You’ve just been admitted. What a proud day. The full bench of the Supreme Court have nodded their heads sagely and allowed you to enter this illustrious profession.
Strap yourself in, because the first year working as a lawyer is a steep learning curve, so stay calm, and keep these top six tricks and tips close by to help you survive.
I learnt this one the hard way. Casual Fridays are great: jeans on, everyone's got a spring in their step. I walked into the office on one such day, only to have a partner request that I urgently attend a court hearing to instruct counsel.
The only court-appropriate attire that was available for me to borrow from a colleague was about four sizes too big for me. A few safety pins and a lot of dignity later, I fronted court looking awfully much like an orphan who may at any moment dare to ask for 'more' (one who was walking gingerly in a labour to keep the borrowed skirt up!)
Legal practice is like a gas: the more you do, the more space (and time) it takes up. You're focused on building yourself up to get more work. More billables! More!
No one is ever going to tell you you're working too hard, or suggest you take a break, so it’s important to set those boundaries yourself. I'm not saying you should decline work or tell partners where to get off, I'm saying be nice, work hard, but be assertive. You’re not useful to anyone if you don't have your physical and mental health in check. Ultimately, your seniors will also likely respect you more if they see that you’re your own well rounded person who respects his or her self.
Read: if an advice takes you four hours, don't put down two. You’re a smart cookie. That's why you graduated law school. That’s why you've landed the job.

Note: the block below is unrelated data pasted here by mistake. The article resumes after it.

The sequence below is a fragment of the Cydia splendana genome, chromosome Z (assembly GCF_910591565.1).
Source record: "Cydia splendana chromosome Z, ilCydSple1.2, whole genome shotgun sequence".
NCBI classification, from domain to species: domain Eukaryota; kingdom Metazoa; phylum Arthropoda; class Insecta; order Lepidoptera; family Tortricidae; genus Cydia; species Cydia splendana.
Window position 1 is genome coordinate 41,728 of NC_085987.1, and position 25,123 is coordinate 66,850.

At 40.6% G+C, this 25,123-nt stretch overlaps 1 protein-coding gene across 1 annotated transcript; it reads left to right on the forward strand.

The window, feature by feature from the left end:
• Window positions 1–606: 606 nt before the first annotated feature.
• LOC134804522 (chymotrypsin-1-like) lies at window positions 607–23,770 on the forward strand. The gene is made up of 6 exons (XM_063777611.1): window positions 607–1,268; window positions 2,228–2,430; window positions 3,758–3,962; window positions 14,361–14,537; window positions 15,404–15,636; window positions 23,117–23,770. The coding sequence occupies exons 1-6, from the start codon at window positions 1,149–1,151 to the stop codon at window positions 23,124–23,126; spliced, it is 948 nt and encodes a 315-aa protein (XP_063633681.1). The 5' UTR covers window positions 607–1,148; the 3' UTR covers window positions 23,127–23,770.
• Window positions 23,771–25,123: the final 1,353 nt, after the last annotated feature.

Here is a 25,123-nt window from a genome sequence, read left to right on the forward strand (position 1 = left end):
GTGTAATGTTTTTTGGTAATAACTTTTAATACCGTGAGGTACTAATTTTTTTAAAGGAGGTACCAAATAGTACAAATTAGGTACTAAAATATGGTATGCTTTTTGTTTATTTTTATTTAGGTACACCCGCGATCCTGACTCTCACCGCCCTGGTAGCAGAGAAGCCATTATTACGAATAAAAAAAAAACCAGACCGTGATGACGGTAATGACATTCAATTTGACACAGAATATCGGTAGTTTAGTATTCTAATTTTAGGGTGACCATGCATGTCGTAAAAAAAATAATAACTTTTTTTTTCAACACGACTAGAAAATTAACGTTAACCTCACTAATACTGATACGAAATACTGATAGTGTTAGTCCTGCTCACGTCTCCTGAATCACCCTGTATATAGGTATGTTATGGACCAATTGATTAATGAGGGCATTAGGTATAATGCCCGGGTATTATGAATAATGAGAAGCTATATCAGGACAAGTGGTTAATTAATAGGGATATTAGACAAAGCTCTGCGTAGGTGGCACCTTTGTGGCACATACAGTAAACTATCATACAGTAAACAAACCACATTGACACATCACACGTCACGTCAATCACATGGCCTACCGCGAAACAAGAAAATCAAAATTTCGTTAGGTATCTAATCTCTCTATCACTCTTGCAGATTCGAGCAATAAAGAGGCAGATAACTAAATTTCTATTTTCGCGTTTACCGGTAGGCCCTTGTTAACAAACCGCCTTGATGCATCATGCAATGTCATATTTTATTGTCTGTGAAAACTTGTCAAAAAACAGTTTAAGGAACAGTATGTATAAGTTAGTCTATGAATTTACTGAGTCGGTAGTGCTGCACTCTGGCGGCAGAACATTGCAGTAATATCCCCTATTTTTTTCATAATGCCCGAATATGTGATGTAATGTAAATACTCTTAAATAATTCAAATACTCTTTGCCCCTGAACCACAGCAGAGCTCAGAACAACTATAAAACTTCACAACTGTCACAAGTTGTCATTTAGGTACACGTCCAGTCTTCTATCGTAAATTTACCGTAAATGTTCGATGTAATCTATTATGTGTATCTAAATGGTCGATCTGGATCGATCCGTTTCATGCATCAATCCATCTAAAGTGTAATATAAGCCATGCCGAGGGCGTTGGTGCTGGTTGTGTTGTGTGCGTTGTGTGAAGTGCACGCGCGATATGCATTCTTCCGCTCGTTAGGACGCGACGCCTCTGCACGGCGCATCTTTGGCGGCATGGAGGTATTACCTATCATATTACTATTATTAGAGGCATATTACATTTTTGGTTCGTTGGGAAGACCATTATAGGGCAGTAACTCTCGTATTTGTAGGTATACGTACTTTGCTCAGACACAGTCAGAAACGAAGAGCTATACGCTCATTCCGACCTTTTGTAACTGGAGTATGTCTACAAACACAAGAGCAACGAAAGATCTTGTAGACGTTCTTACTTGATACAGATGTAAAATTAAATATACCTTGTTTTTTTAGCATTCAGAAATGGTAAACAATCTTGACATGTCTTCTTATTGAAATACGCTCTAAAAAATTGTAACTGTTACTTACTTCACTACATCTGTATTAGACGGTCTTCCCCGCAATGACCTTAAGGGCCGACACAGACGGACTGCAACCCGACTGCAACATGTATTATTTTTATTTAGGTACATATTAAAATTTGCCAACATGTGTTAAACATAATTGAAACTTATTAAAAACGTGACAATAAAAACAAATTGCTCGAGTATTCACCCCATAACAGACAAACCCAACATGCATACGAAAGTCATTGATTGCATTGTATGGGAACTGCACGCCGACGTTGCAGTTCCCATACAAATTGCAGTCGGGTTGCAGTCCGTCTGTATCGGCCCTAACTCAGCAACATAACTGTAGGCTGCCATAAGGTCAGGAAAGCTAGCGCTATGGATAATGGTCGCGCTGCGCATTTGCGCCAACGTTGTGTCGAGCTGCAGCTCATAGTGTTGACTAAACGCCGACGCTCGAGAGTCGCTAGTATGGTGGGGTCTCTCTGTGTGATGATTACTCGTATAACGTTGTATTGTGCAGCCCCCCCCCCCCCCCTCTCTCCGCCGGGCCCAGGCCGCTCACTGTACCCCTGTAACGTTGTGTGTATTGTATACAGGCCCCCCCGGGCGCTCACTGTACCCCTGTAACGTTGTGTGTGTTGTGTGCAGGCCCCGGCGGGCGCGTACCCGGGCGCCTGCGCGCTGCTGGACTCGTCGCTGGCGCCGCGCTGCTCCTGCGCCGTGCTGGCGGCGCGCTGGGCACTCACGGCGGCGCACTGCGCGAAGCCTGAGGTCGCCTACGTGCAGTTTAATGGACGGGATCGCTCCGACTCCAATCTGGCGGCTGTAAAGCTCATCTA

Your charge-out rate takes into account your inexperience — that's why it's low(er). Let your boss reduce hours charged, but don't make that call yourself. That’s not your job.
Working late? Ask if the firm has a policy, and if they do? Use it. A cab home for the sake of your safety is worth the cost for both you and your employer.
Keep these two key questions in mind: ‘When would you like this done by?’ and ‘How long would you like me to spend on it?’ And if you’re coming up to the time limit, update them so that no one’s time and money is wasted.
Also, learn to say this: ‘Sorry, I don’t understand’. Quite often, the person giving you the work is thinking so far ahead that they have forgotten to communicate some of the basics. Learn to fess up when you just don’t get it. It’s refreshing when someone is honest and doesn’t pretend to know it all, because if you did, you wouldn’t be one year PAE!
Remember that while work is important and takes up a lot of your life, it’s not your whole life. Think of the oxygen-mask analogy: when the plane’s going down, get your own oxygen first before you’re useful to anyone else. And most importantly, remember to breathe!
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